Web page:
The government is harming young and disadvantaged people with its failure to ease their travel costs, according to a major new inquiry into the impact of the apprenticeship reforms.
Made up of an influential group of education leaders, business and MPs, the commission has made a series of recommendations to redress the balance.
Prominently, they want the government to “urgently” introduce subsidised travel for apprentices, bringing “discounts in line with those in full-time education”.
“The commission welcomes the current government’s commitment to discounted travel costs for apprentices. However, as yet there is no indication of how or when this pledge will be implemented,” the report said.
“Not only can transport costs be a barrier to accessing an apprenticeship in the first place, but they can also limit the variety of opportunities a young person can access. This is particularly the case in rural areas where transport options are more limited.”
The Conservatives committed to cutting travel costs for apprentices in their manifesto for June’s general election, in which they pledged to “introduce significantly discounted bus and train travel for apprentices” in an attempt to make the qualifications more attractive to people from disadvantaged backgrounds, but moves to implement cuts have stalled.
Other recommendations include having the Institute for Apprenticeships “monitor closely the extent to which the levy is being used to upskill existing employees”.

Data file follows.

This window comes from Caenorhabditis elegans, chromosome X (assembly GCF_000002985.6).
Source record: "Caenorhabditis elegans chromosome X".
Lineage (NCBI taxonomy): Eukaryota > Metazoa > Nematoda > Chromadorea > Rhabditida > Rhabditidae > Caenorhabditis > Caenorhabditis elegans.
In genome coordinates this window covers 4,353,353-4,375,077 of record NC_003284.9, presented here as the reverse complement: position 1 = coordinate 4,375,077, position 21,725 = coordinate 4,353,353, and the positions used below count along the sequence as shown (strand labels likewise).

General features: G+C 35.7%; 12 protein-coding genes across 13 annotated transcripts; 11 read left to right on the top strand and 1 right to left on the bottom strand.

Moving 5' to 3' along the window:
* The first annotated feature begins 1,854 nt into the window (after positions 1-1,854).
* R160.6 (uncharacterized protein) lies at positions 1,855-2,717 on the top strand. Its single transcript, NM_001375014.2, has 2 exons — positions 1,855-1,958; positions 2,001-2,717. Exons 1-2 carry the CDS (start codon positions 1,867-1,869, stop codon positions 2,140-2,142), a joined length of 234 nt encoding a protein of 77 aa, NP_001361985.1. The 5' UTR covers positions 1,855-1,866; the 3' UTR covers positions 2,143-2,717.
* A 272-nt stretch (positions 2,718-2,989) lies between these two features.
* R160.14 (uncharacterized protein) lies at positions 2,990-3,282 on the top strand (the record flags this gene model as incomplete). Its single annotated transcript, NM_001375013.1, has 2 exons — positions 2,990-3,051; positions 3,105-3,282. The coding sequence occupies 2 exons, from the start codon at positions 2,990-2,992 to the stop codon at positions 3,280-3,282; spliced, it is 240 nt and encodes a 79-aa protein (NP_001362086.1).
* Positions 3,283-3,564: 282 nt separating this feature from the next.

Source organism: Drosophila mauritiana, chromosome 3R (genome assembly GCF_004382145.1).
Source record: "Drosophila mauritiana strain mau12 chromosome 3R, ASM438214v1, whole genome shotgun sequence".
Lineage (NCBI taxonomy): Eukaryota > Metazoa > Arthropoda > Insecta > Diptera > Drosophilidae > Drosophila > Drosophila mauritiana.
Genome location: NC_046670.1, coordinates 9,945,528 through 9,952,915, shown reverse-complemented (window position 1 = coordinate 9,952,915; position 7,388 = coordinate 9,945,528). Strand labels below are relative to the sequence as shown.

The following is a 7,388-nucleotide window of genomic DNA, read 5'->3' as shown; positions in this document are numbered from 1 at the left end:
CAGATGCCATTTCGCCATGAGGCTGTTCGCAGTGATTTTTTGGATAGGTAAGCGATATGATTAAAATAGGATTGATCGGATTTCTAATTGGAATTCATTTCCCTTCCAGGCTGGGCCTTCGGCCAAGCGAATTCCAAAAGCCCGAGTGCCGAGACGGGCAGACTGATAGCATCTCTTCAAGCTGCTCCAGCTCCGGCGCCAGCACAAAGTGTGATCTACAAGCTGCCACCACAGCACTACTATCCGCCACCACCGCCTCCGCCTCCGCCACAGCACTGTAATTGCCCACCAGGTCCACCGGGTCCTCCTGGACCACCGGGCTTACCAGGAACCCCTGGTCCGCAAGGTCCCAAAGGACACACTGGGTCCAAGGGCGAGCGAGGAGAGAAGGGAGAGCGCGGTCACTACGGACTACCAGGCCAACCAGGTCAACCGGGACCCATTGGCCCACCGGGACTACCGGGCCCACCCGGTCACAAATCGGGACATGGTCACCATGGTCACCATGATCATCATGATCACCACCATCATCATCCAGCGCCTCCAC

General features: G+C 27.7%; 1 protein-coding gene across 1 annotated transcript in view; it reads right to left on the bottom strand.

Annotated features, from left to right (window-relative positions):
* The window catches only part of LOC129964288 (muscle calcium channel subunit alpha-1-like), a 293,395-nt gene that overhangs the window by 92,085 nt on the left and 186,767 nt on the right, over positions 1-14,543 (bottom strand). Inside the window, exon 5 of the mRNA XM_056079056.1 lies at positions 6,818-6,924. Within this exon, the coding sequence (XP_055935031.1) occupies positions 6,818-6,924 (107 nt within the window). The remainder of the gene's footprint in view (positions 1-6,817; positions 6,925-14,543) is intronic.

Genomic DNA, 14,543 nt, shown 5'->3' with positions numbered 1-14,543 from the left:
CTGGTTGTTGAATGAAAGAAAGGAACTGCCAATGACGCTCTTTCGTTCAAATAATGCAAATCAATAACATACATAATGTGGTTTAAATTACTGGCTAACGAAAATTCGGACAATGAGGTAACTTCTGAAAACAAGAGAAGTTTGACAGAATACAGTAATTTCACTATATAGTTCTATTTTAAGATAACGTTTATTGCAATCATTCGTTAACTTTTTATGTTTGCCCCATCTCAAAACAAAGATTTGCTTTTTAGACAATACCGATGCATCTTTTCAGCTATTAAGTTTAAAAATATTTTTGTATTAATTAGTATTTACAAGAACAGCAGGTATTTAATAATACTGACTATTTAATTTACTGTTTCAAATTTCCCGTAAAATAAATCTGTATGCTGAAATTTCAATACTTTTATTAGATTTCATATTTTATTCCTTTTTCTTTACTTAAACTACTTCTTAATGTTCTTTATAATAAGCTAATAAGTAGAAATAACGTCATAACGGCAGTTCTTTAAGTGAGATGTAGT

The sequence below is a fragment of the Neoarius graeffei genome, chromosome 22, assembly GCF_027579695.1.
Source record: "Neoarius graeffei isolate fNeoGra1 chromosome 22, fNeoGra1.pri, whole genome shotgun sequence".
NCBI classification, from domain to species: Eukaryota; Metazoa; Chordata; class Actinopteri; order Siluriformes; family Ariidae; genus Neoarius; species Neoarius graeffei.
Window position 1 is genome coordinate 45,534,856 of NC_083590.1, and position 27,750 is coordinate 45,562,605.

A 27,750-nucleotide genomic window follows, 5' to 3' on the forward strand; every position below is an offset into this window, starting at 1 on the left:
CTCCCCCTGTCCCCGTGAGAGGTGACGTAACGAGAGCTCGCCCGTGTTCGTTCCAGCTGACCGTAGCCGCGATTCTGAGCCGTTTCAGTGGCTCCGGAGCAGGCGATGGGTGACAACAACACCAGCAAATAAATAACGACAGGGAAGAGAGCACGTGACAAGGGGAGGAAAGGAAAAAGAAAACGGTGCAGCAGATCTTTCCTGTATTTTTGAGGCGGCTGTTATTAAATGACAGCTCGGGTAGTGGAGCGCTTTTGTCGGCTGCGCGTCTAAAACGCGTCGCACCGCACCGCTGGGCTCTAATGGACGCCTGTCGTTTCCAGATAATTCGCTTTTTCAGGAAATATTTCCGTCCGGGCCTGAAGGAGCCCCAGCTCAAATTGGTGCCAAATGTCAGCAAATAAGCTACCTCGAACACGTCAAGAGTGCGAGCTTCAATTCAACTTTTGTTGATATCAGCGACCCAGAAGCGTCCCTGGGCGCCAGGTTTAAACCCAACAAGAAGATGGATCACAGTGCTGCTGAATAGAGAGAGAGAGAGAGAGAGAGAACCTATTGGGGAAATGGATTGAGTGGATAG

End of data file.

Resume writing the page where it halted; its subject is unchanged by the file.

The apprenticeship levy was introduced for large employers in April last year.
But much of the resulting funding is being used by the employers to retrain employees already on their books, rather than employ new, younger apprentices.
“Of greatest concern is where rebadged training may simply accredit the existing skills of employees,” the report said.
It also suggested the government should develop “an apprentice kite mark, which employers should sign up to, to encourage higher-quality standards and best practice”.
The commission also wants the “apprenticeship premium” first suggested by the Learning and Work Institute, an additional sum paid to employers and providers to help them support young apprentices.
This premium would give “employers the breathing space to fund additional costs associated with recruiting a young apprentice through the levy”.
The inquiry was co-chaired by Peter Mayhew-Smith, the principal of South Thames College, Lilian Greenwood, the Labour MP for Nottingham South, and Michelle Donelan, who is the Conservative MP for Chippenham.
Mr Mayhew-Smith praised the “bold and imaginative strategy for investment in technical skills for the future” but warned that the enquiry had “exposed grave concerns” about the apprenticeship levy and its “ability to deliver inclusive participation and healthy levels of social mobility”.
“We feel that the new arrangements need to be looked at again to make sure they create positive change for the people and businesses they’re intended to benefit,” he added.
Although it describes apprenticeships as having the potential to be “a major engine of social mobility in the UK”, the report warned that factors such as low apprentice wages, the government’s cuts to household benefits, and the lack of “parity of esteem” between apprenticeships and traditional university degrees were putting off potential applicants.
The Association of Employment and Learning Providers’ chief policy officer Simon Ashworth said the recommendations were a “timely wake-up call that more needs to be done to support young people, especially 16- to 18-year-olds, into and through an apprenticeship”.
“Ministers would be wise to act quickly on implementing them,” he added.